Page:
From the presentation given at the National Coalition for PKU and Allied Disorders Metabolic Conference in Ohio in May 2001.
Dr. Dean Danner, Vice Chair in the Dept. of Genetics, Emory University, presented an interesting talk on Gene Therapy. He did an excellent job explaining an extremely complex subject in a way we could understand. He addressed four questions about gene therapy:
- What is the reason for hope in gene therapy?
- Why is it so popular with inborn errors of metabolism?
- What are the problems?
- Where are we now in reaching the goal of gene therapy?
Currently, the hope of gene therapy involves a threefold approach:
- Add a good gene and allow the body to make the necessary product - one not being made by the mutant gene [such as is the case with MSUD].
- Add a gene to stimulate the immune system.
- Add a gene to kill cancer cells.
The ultimate goal is to eventually replace a bad gene or to repair it completely.
The fact that inborn errors of metabolism involve only single gene defects means that replacement would offer a permanent cure and NO MORE DIET! Correction has been demonstrated in cultured cells for many single gene traits. There has been some success in rodents and some recent positive results in experiments with lower primates. But that is a long way from making it work in humans.
Certainly, it would be a mistake to minimize the problems that we face in making gene therapy feasible for humans. The problems include the health of the recipient and the questions of timing (i.e. do you treat in utero, in the new-born period, or later?). Each period for treatment presents its own set of problems. Only somatic (mostly non-dividing) cells can be treated, not embryonic stem cells. Can specific tissues be targeted? MSUD genes are expressed throughout the body; how can expression be regulated? How do we insure that the gene, once introduced, will continue to work; and what is the immune response of the body going to be to a new protein introduced into it? The mutant gene will still be present - how will that affect the functioning of the new gene? What will be the method of delivering the new gene into the system? The ever present bottom line is, of course, who is going to pay for the research needed and for the implementation of treatment when, and if, it becomes feasible?
The ideal vector for gene delivery into the body:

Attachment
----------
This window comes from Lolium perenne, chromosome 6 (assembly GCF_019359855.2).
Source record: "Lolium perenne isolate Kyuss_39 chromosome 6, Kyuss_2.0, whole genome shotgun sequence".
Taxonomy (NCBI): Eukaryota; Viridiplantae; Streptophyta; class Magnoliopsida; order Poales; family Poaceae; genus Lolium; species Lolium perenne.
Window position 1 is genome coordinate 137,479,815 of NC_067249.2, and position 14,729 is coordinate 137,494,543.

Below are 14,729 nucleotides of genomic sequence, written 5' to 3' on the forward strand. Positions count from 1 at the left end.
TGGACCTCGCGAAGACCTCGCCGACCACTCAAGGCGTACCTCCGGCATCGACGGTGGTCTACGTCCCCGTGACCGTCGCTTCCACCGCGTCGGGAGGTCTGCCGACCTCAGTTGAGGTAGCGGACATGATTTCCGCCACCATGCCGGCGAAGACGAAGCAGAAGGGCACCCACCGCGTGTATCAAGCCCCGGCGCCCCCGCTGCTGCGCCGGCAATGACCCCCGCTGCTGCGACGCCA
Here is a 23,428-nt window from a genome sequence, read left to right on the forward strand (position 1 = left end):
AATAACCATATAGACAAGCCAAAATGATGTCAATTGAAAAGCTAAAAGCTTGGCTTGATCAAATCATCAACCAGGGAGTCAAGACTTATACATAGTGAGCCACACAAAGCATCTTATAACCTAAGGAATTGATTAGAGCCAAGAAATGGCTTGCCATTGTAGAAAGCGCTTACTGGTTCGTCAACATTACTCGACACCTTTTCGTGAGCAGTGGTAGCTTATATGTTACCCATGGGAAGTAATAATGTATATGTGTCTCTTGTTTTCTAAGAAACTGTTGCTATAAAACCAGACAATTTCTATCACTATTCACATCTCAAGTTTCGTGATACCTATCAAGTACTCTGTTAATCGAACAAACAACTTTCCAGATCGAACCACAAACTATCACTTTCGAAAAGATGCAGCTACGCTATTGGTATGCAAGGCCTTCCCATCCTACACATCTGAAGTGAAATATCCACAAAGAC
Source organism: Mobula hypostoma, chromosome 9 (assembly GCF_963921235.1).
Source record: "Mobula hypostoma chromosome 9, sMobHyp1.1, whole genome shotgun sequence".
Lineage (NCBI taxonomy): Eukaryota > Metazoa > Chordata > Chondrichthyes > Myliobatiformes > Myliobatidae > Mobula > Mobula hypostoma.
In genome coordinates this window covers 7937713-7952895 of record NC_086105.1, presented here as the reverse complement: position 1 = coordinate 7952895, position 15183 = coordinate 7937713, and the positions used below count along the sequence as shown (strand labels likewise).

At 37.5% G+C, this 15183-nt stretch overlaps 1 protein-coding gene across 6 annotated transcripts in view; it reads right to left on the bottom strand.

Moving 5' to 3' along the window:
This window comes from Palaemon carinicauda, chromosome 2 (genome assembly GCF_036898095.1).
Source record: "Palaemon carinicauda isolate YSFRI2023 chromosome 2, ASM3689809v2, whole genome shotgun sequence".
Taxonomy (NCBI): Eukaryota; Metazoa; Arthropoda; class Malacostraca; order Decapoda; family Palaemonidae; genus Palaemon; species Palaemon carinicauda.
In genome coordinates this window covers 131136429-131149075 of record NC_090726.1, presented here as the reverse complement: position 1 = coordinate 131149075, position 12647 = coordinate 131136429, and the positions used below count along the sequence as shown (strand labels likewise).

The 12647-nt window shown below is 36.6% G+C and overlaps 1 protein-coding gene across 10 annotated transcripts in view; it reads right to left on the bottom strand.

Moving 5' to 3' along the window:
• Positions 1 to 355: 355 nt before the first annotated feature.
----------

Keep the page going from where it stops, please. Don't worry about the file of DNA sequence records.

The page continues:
- Should be easy to produce.
- Should produce no immune response in the patient.
- Should ensure that the product is continually produced after delivery.
- Must ensure that it is expressed in the desired tissue (meaning you only want it to work where you want it to work).
- Cannot restrict the size of the delivered gene.
- Must be able to enter dividing and non-dividing cells.
- Must be controlled expression of the gene.
How do you go about putting genes into cells? So far, researchers have used physical means such as electroporation, microinjection and liposomes to introduce the gene. They are now experimenting with viruses.
The non-viral system for gene therapy, naked DNA and liposomes, has the advantage of being inexpensive (relative to other systems), easy to produce, not toxic or immunogenic (having the ability to stimulate the formation of antibodies). However, on the downside, this system is inefficient because the effects don't last, and the procedure has to be repeated again and again.
Using viruses as a delivery system has the advantage of being easy to deliver into the cells and can produce the gene in many cells. Again, the flip side: gene size is limited; some viruses will only infect dividing cells; sometimes hard to produce in large amounts; and they do produce, to varying degrees, an immune system response in the patient.
Several different viruses are being studied for possible use in this way - including the virus which causes the common cold. Each virus has advantages and disadvantages which must be overcome. Some only work on non-dividing cells, some are highly toxic, some have a very short life. The ones that seem to have the greatest advantages, also seem to have the most disadvantages. For instance, the Herpes Simplex virus works in dividing or non-dividing cells and neurons, but is highly toxic. The cold virus also works on dividing and non-dividing cells but has a very short life and is antigenic (capable of causing the production of an antibody).
The history of gene therapy (from 1980 to 2000) is one of limited successes and spectacular failures. Currently, there are more than 400 approved clinical trials ongoing worldwide. However, less than 15% of these are for single gene traits, the majority being in the area of cancer treatment and cardiovascular disease.